May 19. 1910 – dooms day.
On this day of gloom, many anticipated the earth’s collision with the Halley Comet. Newspapers across the world announced that the earth would be brushing the tail of the comet within its orbit.
According to the website wired.com, “in anticipation of the comet’s arrival, telescope sales shot up and hotels in large cities offered special packages that included rooftop viewings.”
The entire spectacle became nothing more then media hype when, on May 20, 1910, people awoke to the same planet Earth, the same workday, and the panic had left their minds. People could now go back to focusing on the new hype – the silent moving picture theaters.
The next most talked about event of 1910, the mass hit Frankenstein; a thirteen minute long silent film based on Mary Shelley’s novel.
Nine years later, in 1919, Floyd Williams and Sam Selman opened the Wilselman Theater on the Slaton Town Square. Prior to this theater, the Cozy Moving Theater on the corner of Garza and 9th Street offered various silent films to the public. The Cozy was the first theater and was built sometime between 1911 and 1915.
However, The Wilselman Theater was the first major theater to have a sound system and could seat approximately 740 patrons during one showing. It was also the first theater that brought major block buster movies such as Broken Blossoms, Daddy-Long-Legs and the number one hit of 1919, The Miracle Man.
In 1920, as dramas played out on screen, the drama seeped into the business as well because the theater was, once again sold and bought by Jeff Custer who operated the venture through 1925. During this time, Slatonites were treated to films such as the Mask of Zorro (1920) staring Douglas Fairbanks Sr. and the lavish adventure film Robin Hood (1922).
There is little known about how many citizens of Slaton, or those passing through by train, enjoyed the theater. It is known, by many accounts however, that the theater business in Slaton remained a powerful force for many decades.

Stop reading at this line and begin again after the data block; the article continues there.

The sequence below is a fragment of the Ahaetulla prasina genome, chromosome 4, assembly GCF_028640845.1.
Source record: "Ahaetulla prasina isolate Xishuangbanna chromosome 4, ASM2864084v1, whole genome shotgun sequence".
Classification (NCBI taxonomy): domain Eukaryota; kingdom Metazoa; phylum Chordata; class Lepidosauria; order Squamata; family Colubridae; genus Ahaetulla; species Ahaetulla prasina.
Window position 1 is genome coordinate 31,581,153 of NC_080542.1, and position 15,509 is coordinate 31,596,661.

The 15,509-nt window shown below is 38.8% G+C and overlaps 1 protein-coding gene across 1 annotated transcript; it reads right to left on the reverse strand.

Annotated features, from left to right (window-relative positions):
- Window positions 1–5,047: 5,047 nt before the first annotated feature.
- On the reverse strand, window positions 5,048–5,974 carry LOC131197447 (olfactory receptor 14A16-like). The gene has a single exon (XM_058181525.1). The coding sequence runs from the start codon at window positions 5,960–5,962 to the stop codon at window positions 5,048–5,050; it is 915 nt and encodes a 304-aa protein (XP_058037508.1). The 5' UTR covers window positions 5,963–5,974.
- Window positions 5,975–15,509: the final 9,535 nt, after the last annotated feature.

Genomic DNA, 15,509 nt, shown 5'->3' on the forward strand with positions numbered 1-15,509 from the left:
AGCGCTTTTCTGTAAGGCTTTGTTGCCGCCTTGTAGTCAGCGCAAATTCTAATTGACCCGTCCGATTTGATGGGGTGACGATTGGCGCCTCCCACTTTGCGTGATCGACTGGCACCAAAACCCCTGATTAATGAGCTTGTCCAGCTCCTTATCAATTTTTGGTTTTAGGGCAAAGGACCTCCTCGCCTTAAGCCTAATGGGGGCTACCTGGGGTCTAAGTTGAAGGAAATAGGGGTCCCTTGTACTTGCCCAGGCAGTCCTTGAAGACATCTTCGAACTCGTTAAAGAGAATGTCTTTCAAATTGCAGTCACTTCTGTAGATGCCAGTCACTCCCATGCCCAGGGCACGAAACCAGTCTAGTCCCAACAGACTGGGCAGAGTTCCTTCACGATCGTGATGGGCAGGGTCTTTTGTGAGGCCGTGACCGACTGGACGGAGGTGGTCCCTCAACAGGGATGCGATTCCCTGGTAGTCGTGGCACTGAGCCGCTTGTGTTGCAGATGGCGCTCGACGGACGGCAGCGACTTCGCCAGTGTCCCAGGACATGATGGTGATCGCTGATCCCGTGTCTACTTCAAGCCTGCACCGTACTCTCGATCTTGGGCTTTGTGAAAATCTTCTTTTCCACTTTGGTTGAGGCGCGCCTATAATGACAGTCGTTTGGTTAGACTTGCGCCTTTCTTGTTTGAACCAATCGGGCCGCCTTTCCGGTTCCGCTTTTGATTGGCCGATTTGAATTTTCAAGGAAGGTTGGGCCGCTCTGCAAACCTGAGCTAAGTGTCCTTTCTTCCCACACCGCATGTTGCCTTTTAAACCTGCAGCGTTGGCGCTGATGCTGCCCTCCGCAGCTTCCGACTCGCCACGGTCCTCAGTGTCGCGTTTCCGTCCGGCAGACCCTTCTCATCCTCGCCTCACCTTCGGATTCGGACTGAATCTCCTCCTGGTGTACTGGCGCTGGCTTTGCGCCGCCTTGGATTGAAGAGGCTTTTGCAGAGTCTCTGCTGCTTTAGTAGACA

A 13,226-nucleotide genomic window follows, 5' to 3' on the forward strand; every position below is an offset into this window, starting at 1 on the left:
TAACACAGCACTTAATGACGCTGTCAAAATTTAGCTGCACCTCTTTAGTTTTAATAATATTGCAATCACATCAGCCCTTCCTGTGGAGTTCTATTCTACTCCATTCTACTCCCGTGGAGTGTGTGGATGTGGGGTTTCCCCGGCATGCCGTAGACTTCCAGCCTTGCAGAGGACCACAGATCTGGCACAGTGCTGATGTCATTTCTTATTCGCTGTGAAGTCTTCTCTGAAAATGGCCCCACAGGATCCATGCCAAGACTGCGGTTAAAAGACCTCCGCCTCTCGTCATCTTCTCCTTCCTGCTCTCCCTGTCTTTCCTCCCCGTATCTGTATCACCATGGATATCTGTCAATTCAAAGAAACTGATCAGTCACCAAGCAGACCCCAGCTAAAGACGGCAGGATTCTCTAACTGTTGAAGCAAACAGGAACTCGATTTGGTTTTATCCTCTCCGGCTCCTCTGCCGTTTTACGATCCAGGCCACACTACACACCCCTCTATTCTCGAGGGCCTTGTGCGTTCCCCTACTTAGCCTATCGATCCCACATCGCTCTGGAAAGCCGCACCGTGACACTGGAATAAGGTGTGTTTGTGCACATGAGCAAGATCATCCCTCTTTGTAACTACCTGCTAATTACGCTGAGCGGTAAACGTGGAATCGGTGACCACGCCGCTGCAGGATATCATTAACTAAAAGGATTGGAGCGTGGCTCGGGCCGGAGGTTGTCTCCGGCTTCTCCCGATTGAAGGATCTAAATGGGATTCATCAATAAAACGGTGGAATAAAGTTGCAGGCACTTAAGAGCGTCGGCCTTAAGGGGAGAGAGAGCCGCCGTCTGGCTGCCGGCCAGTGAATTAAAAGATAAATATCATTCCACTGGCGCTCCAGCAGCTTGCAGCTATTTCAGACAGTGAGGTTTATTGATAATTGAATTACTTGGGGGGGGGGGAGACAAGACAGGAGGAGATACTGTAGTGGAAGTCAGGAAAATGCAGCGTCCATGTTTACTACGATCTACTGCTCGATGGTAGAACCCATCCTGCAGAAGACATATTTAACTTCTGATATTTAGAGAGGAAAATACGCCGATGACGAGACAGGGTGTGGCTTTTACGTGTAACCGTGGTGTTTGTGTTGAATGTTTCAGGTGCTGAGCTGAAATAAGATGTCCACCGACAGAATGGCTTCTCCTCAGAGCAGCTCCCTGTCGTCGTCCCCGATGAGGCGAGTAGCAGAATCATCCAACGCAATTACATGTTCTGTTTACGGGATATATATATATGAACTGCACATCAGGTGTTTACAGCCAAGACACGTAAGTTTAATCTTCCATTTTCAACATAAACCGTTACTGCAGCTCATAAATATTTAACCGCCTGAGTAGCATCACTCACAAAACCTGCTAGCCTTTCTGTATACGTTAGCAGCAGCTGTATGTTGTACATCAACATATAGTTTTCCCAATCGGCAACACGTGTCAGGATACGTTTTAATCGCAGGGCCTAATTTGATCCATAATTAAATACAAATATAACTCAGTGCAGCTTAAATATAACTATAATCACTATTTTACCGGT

In 1927, many renovations and modern advancements were added under the ownership of Oscar Korn. The theater also changed names and became known as The Palace Theater. Later, Walter Buenger became the owner of the theater.
A newspaper clipping published in the 1950’s in The Slatonite said, “The theater has been under the management of several different managers but none of them has met with the success that Mr. Walter Buenger has in winning the favor of local citizens and establishing the good will of the theater generally through this territory.”
Mr. Walter Buenger was originally from Monahans. He spent two and a half years, prior to coming to Slaton, at Monahans and Tyler where he learned the skills it took to master the successful operation of a show house.
For generations, many citizens of Slaton enjoyed the luxury of the modern movie theater and witnessed as the industry went from silent double features lasting twenty-minutes to major studio blockbusters. The Slatonite is interested in hearing stories about some of those outings and memories of the motion movie pictures of Slaton. Please contact James Villanueva at the Slatonite for some of your tales.